Skip navigation

How doctors use tests

Sensitivity, specificity, positive predictive value, likelihood ratio, relative operating characteristics (ROC). Words that fill most of us with a deep sense of dread. Turn offs.

That has always been how Bandolier feels when trying to make sense of another paper on diagnostic tests. What we look for, and never find, is that comforting word, pathognomonic ('characteristic of a disease, distinguishes it from other diseases' is how our ancient medical dictionary defines it). Trying to make sense of a test, to put it in context, is awfully hard.

The task has been made no easier by a survey of US doctors [1] showing that almost none of them use these terms in any formal way.


A stratified random sample of physicians in six specialties with direct patient care (at least 40% of time with patients) across the USA was determined by researchers at Yale. These physicians were then contacted, by letter and telephone, and this resulted in a 10 minute telephone survey about their attitudes to formal methods of test use. They were told that interviewers were not necessarily advocates of the use of formal methods. There were 10 questions, reproduced in an appendix to the paper. An example of a question was (question 4):

'Do you use test sensitivity and specificity values when you order tests or interpret test results?'


There were 300 physicians in the final sample, 50 in each specialty. They had a mean age of 46 years, 80% were men, and they spent a median of 90% of their professional time providing direct patient care. They worked in a variety of settings.

The main result was that few of them used formal methods of assessing test accuracy (Table). Bayesian methods were used by 3%, and ROC and likelihood ratio data by 1% each.

Frequency of use of methods of assessing test accuracy: 50 physicians in each category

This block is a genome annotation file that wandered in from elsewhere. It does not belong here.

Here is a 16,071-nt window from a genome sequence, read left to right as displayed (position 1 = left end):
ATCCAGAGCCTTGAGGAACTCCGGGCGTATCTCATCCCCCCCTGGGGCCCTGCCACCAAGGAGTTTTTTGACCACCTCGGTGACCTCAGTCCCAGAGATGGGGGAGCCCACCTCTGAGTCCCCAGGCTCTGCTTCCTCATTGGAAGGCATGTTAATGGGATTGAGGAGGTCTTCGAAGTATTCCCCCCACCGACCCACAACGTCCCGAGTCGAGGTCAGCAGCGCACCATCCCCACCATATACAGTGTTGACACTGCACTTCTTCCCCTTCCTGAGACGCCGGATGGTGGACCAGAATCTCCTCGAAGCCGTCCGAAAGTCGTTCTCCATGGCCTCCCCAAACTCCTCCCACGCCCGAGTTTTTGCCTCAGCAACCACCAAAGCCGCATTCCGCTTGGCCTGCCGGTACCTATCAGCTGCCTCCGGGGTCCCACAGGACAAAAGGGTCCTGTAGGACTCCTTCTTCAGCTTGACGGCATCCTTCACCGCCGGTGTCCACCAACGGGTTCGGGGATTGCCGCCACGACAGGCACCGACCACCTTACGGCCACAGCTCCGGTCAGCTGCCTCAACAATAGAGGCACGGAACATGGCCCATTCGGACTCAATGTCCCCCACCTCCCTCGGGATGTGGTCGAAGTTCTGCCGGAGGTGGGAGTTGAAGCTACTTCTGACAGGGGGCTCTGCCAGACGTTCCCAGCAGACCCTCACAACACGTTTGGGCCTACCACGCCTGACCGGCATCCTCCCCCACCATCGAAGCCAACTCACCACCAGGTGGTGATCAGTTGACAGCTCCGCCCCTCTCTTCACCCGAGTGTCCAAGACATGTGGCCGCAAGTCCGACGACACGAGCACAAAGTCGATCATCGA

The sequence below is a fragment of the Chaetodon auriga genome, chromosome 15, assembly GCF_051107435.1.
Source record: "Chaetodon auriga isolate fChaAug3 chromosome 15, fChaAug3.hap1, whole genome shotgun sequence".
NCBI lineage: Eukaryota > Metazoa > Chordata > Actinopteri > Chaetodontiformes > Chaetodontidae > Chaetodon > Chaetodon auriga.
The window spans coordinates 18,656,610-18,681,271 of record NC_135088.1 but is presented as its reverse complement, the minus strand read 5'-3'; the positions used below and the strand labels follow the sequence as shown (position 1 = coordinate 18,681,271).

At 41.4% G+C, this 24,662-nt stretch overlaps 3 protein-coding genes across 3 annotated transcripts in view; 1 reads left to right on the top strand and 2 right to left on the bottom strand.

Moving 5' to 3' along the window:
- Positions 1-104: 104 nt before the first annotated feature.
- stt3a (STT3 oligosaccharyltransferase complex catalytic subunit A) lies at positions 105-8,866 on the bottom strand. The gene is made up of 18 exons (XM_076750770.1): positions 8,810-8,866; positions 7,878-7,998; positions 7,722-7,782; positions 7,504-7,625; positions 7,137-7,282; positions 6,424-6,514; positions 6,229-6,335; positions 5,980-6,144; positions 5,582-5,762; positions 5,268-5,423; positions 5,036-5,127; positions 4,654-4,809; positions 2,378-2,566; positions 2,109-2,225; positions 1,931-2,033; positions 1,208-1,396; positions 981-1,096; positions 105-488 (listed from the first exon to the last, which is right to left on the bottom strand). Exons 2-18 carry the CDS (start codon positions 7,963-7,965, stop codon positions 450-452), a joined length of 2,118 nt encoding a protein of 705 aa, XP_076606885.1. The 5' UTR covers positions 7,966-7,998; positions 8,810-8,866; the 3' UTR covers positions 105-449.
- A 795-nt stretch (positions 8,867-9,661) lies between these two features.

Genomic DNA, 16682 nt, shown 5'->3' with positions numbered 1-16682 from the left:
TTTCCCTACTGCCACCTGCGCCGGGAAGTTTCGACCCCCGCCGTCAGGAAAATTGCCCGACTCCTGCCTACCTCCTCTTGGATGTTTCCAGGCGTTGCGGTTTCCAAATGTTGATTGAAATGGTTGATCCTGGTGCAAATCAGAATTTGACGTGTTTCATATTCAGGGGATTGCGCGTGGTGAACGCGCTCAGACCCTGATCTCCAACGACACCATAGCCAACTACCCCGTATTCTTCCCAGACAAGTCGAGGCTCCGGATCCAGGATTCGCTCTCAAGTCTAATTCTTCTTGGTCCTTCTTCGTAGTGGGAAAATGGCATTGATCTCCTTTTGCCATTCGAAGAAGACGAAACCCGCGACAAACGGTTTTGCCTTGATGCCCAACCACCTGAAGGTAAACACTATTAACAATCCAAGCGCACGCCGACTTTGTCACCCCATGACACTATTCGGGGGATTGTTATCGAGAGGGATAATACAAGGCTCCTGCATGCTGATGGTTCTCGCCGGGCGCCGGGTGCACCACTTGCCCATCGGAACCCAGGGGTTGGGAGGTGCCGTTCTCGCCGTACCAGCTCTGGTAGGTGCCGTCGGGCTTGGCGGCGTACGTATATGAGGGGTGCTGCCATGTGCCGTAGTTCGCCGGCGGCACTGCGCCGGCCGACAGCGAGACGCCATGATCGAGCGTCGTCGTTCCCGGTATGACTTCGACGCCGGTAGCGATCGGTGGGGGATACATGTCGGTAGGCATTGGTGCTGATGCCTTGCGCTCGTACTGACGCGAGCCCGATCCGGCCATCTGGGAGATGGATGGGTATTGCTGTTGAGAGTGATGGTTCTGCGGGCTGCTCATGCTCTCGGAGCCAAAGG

Bayesian method ROC curve Likelihood ratios
Specialist physician 5 1 1
Generalist physician 2 0 1
Paediatrician 1 1 0
General surgeon 0 1 0
Family practice 0 0 0
Obstetrics/Gynaecology 0 0 0
Overall percentage 3% 1% 1%

Although as many as 84% said they used sensitivity and specificity at some time, from adopting the use of a new test to using them when interpreting a diagnostic test result, this was almost always done in an informal way.


There's a film in which Michael Caine, as only he can, declaims 'I don't blame 'em' in tones of indignation and contempt that completely captures Bandolier 's reaction to reading this paper (free copy of all of the first five years of Bandolier in PDF format to the first correct identification of the film). These results mirror the reaction of just about any medical audience to similar questions. Diagnostic tests are presented in ways that are neither intuitive nor useful.

The authors make a number of salient points:

  • Information on test accuracy must be 'instantly available' when tests are ordered.
  • Formal training needs to be improved.
  • Published information is mostly useless, because it usually fails to reflect the patient population in which the test is being used.

Diagnostic testing needs a new beginning. If the methods we have of expressing test accuracy don't cut it, then we must find new ones that do. They must be understandable by the doc on the Clapham omnibus, relevant to a wide range of clinical situations and patient populations, easy to use in everyday practice, and instantly available. Bandolier has pointed out before that we spend perhaps £1.6 billion on laboratory testing in the NHS. If the results are being used with super-sub-maximal efficiency, then why are we bothering?


  1. MC Reid, DA Lane, AR Feinstein. Academic calculations versus clinical judgements: practicing physicians' use of quantitative measures of test accuracy. American Journal of Medicine 1998 104: 374-80.

previous or next story in this issue